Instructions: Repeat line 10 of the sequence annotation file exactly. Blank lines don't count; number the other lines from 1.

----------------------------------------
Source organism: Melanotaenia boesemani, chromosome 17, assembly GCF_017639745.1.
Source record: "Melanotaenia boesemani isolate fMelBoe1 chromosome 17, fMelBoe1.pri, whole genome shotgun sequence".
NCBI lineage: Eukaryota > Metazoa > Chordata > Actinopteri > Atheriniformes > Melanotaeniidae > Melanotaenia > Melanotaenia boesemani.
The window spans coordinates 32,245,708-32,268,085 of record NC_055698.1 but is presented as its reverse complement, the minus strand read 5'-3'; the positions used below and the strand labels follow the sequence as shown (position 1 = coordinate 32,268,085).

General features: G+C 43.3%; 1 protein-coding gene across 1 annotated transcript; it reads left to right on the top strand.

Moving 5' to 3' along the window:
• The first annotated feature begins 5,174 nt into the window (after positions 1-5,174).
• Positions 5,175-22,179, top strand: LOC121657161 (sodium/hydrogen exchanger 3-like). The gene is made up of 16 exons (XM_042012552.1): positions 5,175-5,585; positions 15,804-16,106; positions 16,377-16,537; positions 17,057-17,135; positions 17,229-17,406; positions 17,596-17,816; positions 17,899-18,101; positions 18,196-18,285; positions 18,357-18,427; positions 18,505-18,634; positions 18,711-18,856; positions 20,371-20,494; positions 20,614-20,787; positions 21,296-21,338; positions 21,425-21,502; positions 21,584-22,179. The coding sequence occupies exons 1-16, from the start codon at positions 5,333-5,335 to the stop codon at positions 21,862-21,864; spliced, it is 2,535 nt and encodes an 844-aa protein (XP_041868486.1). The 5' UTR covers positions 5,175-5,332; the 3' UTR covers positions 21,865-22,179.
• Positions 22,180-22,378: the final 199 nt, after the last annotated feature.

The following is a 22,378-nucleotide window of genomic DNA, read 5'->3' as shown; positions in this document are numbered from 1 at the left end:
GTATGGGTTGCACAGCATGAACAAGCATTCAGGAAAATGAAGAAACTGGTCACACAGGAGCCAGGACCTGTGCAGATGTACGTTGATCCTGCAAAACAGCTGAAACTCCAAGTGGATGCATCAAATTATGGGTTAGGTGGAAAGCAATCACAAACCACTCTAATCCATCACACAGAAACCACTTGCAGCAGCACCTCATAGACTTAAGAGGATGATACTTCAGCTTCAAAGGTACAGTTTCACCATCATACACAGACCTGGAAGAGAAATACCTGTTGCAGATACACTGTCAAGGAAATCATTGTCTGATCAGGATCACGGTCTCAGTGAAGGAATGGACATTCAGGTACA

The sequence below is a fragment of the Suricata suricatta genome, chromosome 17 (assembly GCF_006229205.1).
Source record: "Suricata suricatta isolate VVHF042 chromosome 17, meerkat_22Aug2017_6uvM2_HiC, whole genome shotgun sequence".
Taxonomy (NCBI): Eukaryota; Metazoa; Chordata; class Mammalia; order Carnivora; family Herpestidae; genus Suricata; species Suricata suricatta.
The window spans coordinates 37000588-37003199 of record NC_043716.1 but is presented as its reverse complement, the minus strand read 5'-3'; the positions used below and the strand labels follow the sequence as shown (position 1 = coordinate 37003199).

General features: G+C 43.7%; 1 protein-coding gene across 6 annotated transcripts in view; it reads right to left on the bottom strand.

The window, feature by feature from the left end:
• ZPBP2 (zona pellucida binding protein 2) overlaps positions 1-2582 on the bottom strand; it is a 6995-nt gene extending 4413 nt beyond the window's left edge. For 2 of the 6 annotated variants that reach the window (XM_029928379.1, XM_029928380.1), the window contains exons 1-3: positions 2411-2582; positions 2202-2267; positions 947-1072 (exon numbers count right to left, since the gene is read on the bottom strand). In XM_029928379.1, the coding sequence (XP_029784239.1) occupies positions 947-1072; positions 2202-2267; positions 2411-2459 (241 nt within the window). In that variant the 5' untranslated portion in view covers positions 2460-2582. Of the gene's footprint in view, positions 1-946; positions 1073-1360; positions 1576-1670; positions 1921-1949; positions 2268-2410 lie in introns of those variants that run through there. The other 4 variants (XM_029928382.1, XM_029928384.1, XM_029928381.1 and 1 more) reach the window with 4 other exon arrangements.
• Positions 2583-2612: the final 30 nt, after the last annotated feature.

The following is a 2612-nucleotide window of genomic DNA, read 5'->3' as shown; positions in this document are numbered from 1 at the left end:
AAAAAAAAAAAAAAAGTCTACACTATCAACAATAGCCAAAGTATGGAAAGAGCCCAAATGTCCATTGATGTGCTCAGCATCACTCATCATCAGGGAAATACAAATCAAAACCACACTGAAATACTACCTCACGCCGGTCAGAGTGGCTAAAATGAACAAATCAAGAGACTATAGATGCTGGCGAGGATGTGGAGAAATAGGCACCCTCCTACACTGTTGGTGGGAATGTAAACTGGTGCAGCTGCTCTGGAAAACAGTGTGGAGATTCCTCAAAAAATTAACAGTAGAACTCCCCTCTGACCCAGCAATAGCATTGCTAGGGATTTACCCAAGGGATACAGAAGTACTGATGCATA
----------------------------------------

The following is a 22,378-nucleotide window of genomic DNA, read 5'->3' as shown; positions in this document are numbered from 1 at the left end: